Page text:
Clark said that opposition to the tax increase from south of the Chesapeake & Delaware Canal probably was not so much conditioned by employees' pay as by "a strong belief that they don't get their share of county services."

Strine said that when it comes to obtaining favorable bond ratings, the size of the 'rainy day' fund was not as important as the existence of such a fund and the government's willingness to keep spending in line. "There is nothing magic about 20% or 15% or any other figure. ... They're looking at your ability to pay back what you borrow," he said. New Castle County bonds have for several years been rated triple-A, the highest level, by all three major bond-rating agencies.

That is significant not only because it favorably impacts debt-service spending but also because it serves as a sort of general credit rating for county government and its fiscal responsiblity.

The county's fund is pegged at 20% of budgeted spending; the state's is 5%. Since providing that reserve is mandatory and it necessarily requires consideration when setting tax rates, some people have questioned the size of that difference and advocated lowering the county's requirement. Its size has been further questioned in light of the fact that neither county nor state government has ever had to tap into their funds.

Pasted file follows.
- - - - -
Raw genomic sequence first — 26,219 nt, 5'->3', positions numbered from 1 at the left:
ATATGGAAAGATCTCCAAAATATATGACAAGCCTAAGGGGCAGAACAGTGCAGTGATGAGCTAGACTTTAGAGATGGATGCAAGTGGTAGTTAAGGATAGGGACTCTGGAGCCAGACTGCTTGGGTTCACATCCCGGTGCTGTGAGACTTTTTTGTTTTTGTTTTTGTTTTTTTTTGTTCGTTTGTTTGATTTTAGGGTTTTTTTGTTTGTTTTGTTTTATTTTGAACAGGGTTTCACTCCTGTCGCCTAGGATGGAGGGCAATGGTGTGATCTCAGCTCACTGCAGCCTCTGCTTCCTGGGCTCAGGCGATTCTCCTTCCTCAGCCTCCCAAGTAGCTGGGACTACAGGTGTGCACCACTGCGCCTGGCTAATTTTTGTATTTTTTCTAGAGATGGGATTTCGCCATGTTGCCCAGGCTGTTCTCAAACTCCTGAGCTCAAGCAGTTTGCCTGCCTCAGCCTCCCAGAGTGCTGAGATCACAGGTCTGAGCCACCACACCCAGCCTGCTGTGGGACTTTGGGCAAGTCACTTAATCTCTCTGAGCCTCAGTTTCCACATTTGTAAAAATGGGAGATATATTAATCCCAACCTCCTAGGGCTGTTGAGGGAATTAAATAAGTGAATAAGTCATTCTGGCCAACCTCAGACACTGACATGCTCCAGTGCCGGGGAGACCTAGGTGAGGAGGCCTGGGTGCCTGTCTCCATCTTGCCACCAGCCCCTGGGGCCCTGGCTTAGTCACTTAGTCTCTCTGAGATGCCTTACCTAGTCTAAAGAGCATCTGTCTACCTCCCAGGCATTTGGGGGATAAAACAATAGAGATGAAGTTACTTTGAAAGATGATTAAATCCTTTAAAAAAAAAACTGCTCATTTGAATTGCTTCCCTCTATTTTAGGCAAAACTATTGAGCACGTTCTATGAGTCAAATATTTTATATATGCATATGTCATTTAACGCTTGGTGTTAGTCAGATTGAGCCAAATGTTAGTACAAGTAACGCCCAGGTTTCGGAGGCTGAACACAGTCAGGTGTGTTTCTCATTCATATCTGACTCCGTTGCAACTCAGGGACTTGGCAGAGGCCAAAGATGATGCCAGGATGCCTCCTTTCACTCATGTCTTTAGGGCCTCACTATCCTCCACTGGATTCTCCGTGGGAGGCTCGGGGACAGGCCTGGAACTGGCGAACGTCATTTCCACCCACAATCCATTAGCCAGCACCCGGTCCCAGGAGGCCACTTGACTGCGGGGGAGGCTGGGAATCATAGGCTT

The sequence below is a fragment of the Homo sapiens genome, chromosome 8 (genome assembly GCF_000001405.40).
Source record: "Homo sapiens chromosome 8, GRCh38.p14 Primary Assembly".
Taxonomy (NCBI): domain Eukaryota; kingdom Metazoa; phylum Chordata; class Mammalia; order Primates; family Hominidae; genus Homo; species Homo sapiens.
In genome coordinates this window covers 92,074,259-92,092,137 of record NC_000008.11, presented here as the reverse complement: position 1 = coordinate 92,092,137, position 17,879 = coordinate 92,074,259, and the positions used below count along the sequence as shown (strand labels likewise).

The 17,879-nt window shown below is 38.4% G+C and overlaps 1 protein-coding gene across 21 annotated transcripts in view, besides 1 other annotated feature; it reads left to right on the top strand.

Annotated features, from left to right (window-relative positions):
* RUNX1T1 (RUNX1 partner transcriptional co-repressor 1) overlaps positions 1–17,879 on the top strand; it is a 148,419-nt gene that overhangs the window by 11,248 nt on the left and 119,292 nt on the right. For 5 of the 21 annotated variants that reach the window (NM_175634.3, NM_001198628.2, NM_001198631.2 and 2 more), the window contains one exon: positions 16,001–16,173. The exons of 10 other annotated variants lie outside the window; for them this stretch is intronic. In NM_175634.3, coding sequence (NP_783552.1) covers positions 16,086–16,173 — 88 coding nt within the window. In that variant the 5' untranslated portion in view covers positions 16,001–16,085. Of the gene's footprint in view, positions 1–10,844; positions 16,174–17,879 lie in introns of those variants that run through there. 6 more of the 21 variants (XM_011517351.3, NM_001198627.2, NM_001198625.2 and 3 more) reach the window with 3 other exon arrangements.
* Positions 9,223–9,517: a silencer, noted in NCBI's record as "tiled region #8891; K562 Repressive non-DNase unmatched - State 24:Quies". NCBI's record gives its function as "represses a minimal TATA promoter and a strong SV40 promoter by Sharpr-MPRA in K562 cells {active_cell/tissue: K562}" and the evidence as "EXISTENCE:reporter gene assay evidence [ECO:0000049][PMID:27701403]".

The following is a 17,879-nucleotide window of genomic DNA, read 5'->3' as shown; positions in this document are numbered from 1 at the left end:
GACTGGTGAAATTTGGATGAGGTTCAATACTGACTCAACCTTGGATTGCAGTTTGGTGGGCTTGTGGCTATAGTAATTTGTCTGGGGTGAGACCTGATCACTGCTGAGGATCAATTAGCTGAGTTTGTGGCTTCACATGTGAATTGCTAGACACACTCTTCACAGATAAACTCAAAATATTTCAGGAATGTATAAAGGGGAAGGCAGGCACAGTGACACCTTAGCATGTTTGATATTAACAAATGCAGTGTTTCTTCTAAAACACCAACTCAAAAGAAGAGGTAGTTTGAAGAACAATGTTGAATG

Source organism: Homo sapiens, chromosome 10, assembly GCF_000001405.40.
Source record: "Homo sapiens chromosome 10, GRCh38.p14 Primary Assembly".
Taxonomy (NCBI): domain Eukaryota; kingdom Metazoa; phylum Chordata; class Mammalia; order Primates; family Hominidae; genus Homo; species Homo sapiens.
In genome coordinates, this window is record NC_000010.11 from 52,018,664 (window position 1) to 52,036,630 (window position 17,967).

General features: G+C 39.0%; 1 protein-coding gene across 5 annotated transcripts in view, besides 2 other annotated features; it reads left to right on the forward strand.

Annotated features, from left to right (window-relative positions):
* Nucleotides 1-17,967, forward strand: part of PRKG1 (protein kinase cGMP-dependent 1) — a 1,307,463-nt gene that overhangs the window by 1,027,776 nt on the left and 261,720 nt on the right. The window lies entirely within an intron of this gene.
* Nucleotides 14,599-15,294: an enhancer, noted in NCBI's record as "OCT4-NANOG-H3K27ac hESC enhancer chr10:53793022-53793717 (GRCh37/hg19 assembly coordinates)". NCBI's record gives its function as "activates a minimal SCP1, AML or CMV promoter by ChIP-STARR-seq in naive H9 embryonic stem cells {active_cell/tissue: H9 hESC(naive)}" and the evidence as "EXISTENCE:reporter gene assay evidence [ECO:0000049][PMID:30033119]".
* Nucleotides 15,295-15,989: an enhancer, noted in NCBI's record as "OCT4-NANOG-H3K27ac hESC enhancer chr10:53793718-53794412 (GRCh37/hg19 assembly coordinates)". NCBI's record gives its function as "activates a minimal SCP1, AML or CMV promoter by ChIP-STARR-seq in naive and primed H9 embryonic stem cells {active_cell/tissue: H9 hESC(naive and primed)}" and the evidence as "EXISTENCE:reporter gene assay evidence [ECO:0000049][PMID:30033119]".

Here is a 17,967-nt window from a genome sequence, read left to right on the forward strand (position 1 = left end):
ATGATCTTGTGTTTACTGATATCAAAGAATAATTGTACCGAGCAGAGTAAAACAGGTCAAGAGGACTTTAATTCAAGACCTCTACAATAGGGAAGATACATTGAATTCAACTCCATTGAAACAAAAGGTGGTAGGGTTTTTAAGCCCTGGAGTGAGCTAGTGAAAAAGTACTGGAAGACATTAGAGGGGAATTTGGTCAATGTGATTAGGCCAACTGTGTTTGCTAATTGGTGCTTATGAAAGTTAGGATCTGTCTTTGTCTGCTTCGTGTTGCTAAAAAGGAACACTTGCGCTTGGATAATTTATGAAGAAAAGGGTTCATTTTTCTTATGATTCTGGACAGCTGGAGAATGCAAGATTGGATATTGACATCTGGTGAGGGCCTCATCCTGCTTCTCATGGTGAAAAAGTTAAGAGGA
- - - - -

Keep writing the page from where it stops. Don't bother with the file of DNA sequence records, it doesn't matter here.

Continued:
"When people hear of a budget crisis, they think it's raining," McGlinchey said. If the fund is not used at such a time or during other occasions that might be considered 'routine emergencies', "they think you're hoarding money."

Strine has frequently said that that the county's 20% reserve is justified by the fact that its sources of revenue are virtually limited to real estate and that makes it far more vulnerable to the vicissitudes in the economy than the state, which has a variety of income sources.

Coupling the size of the reserve with a mandated spending limit, however, would significantly reduce the danger and most likely satisfy the bond raters. The draft recommendations he presented suggest either a 15% reserve and a 95% appropriations limit or a 98% limit with a reserve equal to about two months worth of spending. State government has a 98% appropriations limit.